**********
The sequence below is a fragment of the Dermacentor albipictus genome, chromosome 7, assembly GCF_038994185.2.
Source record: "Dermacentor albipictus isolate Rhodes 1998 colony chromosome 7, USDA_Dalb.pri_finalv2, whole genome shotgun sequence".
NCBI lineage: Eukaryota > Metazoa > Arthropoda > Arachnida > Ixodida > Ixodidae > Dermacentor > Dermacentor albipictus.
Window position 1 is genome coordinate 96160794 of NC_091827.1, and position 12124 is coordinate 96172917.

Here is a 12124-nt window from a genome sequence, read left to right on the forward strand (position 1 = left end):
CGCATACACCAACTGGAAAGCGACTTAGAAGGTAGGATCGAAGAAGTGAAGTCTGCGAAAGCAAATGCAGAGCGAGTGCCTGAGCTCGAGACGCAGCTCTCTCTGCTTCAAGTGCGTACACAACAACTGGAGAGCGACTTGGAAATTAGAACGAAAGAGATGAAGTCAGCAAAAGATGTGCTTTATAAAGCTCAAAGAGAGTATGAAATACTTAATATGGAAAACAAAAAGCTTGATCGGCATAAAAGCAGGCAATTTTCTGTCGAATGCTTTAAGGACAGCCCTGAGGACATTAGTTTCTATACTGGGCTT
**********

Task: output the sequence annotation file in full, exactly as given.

The sequence below is a fragment of the Dermacentor albipictus genome, chromosome 7, assembly GCF_038994185.2.
Source record: "Dermacentor albipictus isolate Rhodes 1998 colony chromosome 7, USDA_Dalb.pri_finalv2, whole genome shotgun sequence".
NCBI lineage: Eukaryota > Metazoa > Arthropoda > Arachnida > Ixodida > Ixodidae > Dermacentor > Dermacentor albipictus.
Window position 1 is genome coordinate 96160794 of NC_091827.1, and position 12124 is coordinate 96172917.

Here is a 12124-nt window from a genome sequence, read left to right on the forward strand (position 1 = left end):
CGCATACACCAACTGGAAAGCGACTTAGAAGGTAGGATCGAAGAAGTGAAGTCTGCGAAAGCAAATGCAGAGCGAGTGCCTGAGCTCGAGACGCAGCTCTCTCTGCTTCAAGTGCGTACACAACAACTGGAGAGCGACTTGGAAATTAGAACGAAAGAGATGAAGTCAGCAAAAGATGTGCTTTATAAAGCTCAAAGAGAGTATGAAATACTTAATATGGAAAACAAAAAGCTTGATCGGCATAAAAGCAGGCAATTTTCTGTCGAATGCTTTAAGGACAGCCCTGAGGACATTAGTTTCTATACTGGGCTT